University is uninviting to minorities

Jasmine King

Contributing Writer

In spirit of Black History Month, it is fitting that we write about one of the most crucial issues on our campus: diversity, or lack thereof. In my experience here, a whopping one-and-a-quarter semesters, one thing has been very clear: the University lacks in diversity. When first visiting our school, I thought this was odd but did not think much of it. Once accepted, I returned with my parents, both of whom are African-American. The first thing they said to me was, “Jasmine, all these people are white.” I recognized that the University was far less diverse than I, and not to the extent that my parents would like it to be. Nonetheless, I was surprised to learn that on average only three percent of the incoming classes for the past five years have been of African-American descent from the United States. This means that most of our diversity comes from other countries. I must admit that I do not appear to be in the minority at the University. My mother is black and my biological father is white; when people look at me, they just assume that I am white because I in no way look of African-American descent. So, when I walk around campus I do not feel what it is like to be a minority, but from talking to my hallmates and my friends who do, they say it is quite intimidating since “everyone” looks the same. In the times that I do feel like a minority, I completely agree with my friends. It is hard not to feel awkward and introverted when you are walking around campus and you know that you do not fit in.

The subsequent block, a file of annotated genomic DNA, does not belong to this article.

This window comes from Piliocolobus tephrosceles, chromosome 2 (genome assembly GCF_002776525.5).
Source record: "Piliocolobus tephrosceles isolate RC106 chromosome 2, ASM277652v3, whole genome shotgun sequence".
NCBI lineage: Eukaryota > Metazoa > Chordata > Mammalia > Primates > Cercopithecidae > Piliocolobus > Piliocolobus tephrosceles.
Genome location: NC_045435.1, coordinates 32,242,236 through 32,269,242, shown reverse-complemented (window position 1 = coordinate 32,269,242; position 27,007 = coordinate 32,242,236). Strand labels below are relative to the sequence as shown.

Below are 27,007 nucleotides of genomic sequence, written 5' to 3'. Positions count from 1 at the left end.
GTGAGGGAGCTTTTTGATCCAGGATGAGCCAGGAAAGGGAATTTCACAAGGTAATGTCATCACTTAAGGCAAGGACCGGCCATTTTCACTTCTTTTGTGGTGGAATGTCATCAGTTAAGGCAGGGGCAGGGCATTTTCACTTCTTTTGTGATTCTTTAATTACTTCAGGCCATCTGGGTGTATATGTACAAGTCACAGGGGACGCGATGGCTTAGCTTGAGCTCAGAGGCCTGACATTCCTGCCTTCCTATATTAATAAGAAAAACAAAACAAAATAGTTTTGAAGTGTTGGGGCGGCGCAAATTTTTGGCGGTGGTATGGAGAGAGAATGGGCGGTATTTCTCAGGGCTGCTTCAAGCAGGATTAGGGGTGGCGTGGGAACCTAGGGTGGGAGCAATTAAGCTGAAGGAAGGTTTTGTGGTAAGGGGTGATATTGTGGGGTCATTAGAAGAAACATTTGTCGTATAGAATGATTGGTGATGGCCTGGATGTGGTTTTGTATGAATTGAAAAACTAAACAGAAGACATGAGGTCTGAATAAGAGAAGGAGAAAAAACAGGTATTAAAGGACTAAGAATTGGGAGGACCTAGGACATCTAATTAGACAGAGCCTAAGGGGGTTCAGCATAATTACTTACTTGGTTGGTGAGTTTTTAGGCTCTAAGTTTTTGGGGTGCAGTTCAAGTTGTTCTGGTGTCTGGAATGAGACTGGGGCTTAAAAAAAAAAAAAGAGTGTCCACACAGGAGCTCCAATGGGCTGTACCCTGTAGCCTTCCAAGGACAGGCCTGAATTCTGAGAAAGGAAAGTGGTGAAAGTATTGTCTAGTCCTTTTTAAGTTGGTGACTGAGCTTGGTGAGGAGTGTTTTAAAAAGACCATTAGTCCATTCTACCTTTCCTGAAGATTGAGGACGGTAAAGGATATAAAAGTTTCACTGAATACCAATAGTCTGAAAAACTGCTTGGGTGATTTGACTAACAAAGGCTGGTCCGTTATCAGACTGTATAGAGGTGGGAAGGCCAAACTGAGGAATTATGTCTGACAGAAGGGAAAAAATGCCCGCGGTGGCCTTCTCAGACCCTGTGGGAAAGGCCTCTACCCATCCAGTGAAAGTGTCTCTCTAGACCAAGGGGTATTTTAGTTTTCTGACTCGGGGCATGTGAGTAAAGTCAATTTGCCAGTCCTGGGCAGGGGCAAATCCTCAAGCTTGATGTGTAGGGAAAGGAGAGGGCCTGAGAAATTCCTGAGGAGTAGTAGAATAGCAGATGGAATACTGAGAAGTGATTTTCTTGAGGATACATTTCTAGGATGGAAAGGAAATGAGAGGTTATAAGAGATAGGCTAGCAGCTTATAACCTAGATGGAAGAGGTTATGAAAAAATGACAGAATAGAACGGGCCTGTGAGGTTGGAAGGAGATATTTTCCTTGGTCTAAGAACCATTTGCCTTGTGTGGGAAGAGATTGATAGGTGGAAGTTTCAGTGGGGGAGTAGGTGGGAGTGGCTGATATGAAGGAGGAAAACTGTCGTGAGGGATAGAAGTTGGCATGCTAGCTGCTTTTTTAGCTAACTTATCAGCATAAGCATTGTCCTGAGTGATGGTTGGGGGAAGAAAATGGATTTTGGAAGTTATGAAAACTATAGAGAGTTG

Our University should not segregate the campus; it is just plain weird that a very small percent of students are African-American and from the United States. Tradition is extremely important here and students are stereotyped as being conservative, but times are changing and minorities have just as much to offer as the majority. The College of Arts and Sciences is the only college to have any black tenured/tenure track faculty, with a total number of 15. This is not just sad, it is alarming. The University needs to accept more African-Americans. Then more students who are in the minority will feel more comfortable here and we, as Bucknellians, can pride ourselves in becoming a more diverse campus.

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